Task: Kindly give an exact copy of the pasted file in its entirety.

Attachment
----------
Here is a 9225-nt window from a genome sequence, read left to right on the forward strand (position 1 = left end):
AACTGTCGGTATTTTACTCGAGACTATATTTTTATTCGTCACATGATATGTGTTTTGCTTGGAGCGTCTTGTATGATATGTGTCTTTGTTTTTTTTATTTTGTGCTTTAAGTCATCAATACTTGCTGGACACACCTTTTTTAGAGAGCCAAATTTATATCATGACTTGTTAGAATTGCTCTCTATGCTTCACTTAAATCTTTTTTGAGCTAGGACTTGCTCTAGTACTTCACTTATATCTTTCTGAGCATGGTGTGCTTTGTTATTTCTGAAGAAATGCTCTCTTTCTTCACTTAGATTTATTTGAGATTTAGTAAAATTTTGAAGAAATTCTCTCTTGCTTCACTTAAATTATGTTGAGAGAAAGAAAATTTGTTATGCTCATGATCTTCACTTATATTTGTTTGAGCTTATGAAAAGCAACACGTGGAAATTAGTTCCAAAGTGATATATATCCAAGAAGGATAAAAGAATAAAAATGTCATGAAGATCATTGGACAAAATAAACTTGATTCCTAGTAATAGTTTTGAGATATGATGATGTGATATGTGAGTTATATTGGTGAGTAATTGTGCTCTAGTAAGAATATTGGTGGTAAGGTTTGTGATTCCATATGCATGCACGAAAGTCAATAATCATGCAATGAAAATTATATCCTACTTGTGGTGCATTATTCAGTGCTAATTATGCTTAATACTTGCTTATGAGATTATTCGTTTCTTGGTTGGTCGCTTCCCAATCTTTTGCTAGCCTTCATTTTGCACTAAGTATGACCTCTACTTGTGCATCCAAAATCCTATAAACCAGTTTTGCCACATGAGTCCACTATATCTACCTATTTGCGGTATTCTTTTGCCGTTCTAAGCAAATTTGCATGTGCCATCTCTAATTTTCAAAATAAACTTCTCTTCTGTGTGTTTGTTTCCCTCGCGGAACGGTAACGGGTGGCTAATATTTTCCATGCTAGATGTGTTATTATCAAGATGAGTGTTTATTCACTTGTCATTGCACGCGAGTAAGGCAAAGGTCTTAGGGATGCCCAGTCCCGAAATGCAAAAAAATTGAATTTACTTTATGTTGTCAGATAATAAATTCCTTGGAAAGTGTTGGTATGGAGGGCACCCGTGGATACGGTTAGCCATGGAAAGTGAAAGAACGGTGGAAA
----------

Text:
Here is a 9225-nt window from a genome sequence, read left to right on the forward strand (position 1 = left end):
AACTGTCGGTATTTTACTCGAGACTATATTTTTATTCGTCACATGATATGTGTTTTGCTTGGAGCGTCTTGTATGATATGTGTCTTTGTTTTTTTTATTTTGTGCTTTAAGTCATCAATACTTGCTGGACACACCTTTTTTAGAGAGCCAAATTTATATCATGACTTGTTAGAATTGCTCTCTATGCTTCACTTAAATCTTTTTTGAGCTAGGACTTGCTCTAGTACTTCACTTATATCTTTCTGAGCATGGTGTGCTTTGTTATTTCTGAAGAAATGCTCTCTTTCTTCACTTAGATTTATTTGAGATTTAGTAAAATTTTGAAGAAATTCTCTCTTGCTTCACTTAAATTATGTTGAGAGAAAGAAAATTTGTTATGCTCATGATCTTCACTTATATTTGTTTGAGCTTATGAAAAGCAACACGTGGAAATTAGTTCCAAAGTGATATATATCCAAGAAGGATAAAAGAATAAAAATGTCATGAAGATCATTGGACAAAATAAACTTGATTCCTAGTAATAGTTTTGAGATATGATGATGTGATATGTGAGTTATATTGGTGAGTAATTGTGCTCTAGTAAGAATATTGGTGGTAAGGTTTGTGATTCCATATGCATGCACGAAAGTCAATAATCATGCAATGAAAATTATATCCTACTTGTGGTGCATTATTCAGTGCTAATTATGCTTAATACTTGCTTATGAGATTATTCGTTTCTTGGTTGGTCGCTTCCCAATCTTTTGCTAGCCTTCATTTTGCACTAAGTATGACCTCTACTTGTGCATCCAAAATCCTATAAACCAGTTTTGCCACATGAGTCCACTATATCTACCTATTTGCGGTATTCTTTTGCCGTTCTAAGCAAATTTGCATGTGCCATCTCTAATTTTCAAAATAAACTTCTCTTCTGTGTGTTTGTTTCCCTCGCGGAACGGTAACGGGTGGCTAATATTTTCCATGCTAGATGTGTTATTATCAAGATGAGTGTTTATTCACTTGTCATTGCACGCGAGTAAGGCAAAGGTCTTAGGGATGCCCAGTCCCGAAATGCAAAAAAATTGAATTTACTTTATGTTGTCAGATAATAAATTCCTTGGAAAGTGTTGGTATGGAGGGCACCCGTGGATACGGTTAGCCATGGAAAGTGAAAGAACGGTGGAAA